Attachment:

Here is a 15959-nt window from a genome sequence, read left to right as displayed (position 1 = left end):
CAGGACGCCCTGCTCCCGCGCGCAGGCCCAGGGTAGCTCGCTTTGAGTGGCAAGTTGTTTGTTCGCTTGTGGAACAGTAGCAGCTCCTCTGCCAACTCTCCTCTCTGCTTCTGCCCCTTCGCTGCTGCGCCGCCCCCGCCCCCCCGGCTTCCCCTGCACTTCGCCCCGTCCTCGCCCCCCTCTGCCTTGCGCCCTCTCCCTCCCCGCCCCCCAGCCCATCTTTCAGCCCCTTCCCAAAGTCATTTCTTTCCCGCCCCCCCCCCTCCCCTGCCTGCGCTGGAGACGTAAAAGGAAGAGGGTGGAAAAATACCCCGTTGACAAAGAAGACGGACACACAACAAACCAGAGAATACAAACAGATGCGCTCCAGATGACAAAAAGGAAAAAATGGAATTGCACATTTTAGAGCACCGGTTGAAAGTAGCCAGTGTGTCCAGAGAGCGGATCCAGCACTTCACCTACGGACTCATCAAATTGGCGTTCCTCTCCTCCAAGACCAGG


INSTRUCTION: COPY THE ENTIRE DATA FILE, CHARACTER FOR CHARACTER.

Here is a 15959-nt window from a genome sequence, read left to right as displayed (position 1 = left end):
CAGGACGCCCTGCTCCCGCGCGCAGGCCCAGGGTAGCTCGCTTTGAGTGGCAAGTTGTTTGTTCGCTTGTGGAACAGTAGCAGCTCCTCTGCCAACTCTCCTCTCTGCTTCTGCCCCTTCGCTGCTGCGCCGCCCCCGCCCCCCCGGCTTCCCCTGCACTTCGCCCCGTCCTCGCCCCCCTCTGCCTTGCGCCCTCTCCCTCCCCGCCCCCCAGCCCATCTTTCAGCCCCTTCCCAAAGTCATTTCTTTCCCGCCCCCCCCCCTCCCCTGCCTGCGCTGGAGACGTAAAAGGAAGAGGGTGGAAAAATACCCCGTTGACAAAGAAGACGGACACACAACAAACCAGAGAATACAAACAGATGCGCTCCAGATGACAAAAAGGAAAAAATGGAATTGCACATTTTAGAGCACCGGTTGAAAGTAGCCAGTGTGTCCAGAGAGCGGATCCAGCACTTCACCTACGGACTCATCAAATTGGCGTTCCTCTCCTCCAAGACCAGG